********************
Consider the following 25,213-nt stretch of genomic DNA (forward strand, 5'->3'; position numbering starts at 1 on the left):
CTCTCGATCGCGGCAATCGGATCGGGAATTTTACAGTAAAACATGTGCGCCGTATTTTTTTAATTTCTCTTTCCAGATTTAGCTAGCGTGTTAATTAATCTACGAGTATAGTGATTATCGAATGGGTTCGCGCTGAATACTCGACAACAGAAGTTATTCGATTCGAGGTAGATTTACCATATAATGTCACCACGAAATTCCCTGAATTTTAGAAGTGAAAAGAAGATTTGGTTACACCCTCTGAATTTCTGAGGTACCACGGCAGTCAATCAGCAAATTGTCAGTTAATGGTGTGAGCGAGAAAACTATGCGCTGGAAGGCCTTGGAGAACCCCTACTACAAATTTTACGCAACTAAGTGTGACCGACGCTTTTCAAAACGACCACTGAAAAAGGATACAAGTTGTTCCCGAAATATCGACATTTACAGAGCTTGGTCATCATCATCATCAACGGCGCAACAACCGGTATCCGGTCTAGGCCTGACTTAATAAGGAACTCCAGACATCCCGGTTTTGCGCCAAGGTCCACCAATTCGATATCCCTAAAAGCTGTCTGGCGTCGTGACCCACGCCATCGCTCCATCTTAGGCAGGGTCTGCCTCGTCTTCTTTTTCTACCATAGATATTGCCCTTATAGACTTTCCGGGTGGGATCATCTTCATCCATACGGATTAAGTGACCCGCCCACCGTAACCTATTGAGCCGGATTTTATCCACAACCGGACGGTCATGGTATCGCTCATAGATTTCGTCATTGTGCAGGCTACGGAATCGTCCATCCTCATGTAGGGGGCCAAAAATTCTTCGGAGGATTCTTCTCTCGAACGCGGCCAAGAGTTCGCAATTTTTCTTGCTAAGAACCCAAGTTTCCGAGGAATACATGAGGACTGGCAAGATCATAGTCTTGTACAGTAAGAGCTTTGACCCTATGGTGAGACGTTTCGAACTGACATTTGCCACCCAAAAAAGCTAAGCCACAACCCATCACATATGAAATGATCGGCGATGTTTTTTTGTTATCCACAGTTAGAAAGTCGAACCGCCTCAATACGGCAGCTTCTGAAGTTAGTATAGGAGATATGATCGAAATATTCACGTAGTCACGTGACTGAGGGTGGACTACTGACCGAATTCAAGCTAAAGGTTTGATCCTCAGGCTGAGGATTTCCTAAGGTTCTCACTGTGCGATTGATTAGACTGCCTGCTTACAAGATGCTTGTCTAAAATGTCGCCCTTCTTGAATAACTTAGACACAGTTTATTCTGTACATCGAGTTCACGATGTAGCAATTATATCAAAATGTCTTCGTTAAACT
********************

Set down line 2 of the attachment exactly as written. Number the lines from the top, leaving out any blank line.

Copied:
CTCTCGATCGCGGCAATCGGATCGGGAATTTTACAGTAAAACATGTGCGCCGTATTTTTTTAATTTCTCTTTCCAGATTTAGCTAGCGTGTTAATTAATCTACGAGTATAGTGATTATCGAATGGGTTCGCGCTGAATACTCGACAACAGAAGTTATTCGATTCGAGGTAGATTTACCATATAATGTCACCACGAAATTCCCTGAATTTTAGAAGTGAAAAGAAGATTTGGTTACACCCTCTGAATTTCTGAGGTACCACGGCAGTCAATCAGCAAATTGTCAGTTAATGGTGTGAGCGAGAAAACTATGCGCTGGAAGGCCTTGGAGAACCCCTACTACAAATTTTACGCAACTAAGTGTGACCGACGCTTTTCAAAACGACCACTGAAAAAGGATACAAGTTGTTCCCGAAATATCGACATTTACAGAGCTTGGTCATCATCATCATCAACGGCGCAACAACCGGTATCCGGTCTAGGCCTGACTTAATAAGGAACTCCAGACATCCCGGTTTTGCGCCAAGGTCCACCAATTCGATATCCCTAAAAGCTGTCTGGCGTCGTGACCCACGCCATCGCTCCATCTTAGGCAGGGTCTGCCTCGTCTTCTTTTTCTACCATAGATATTGCCCTTATAGACTTTCCGGGTGGGATCATCTTCATCCATACGGATTAAGTGACCCGCCCACCGTAACCTATTGAGCCGGATTTTATCCACAACCGGACGGTCATGGTATCGCTCATAGATTTCGTCATTGTGCAGGCTACGGAATCGTCCATCCTCATGTAGGGGGCCAAAAATTCTTCGGAGGATTCTTCTCTCGAACGCGGCCAAGAGTTCGCAATTTTTCTTGCTAAGAACCCAAGTTTCCGAGGAATACATGAGGACTGGCAAGATCATAGTCTTGTACAGTAAGAGCTTTGACCCTATGGTGAGACGTTTCGAACTGACATTTGCCACCCAAAAAAGCTAAGCCACAACCCATCACATATGAAATGATCGGCGATGTTTTTTTGTTATCCACAGTTAGAAAGTCGAACCGCCTCAATACGGCAGCTTCTGAAGTTAGTATAGGAGATATGATCGAAATATTCACGTAGTCACGTGACTGAGGGTGGACTACTGACCGAATTCAAGCTAAAGGTTTGATCCTCAGGCTGAGGATTTCCTAAGGTTCTCACTGTGCGATTGATTAGACTGCCTGCTTACAAGATGCTTGTCTAAAATGTCGCCCTTCTTGAATAACTTAGACACAGTTTATTCTGTACATCGAGTTCACGATGTAGCAATTATATCAAAATGTCTTCGTTAAACT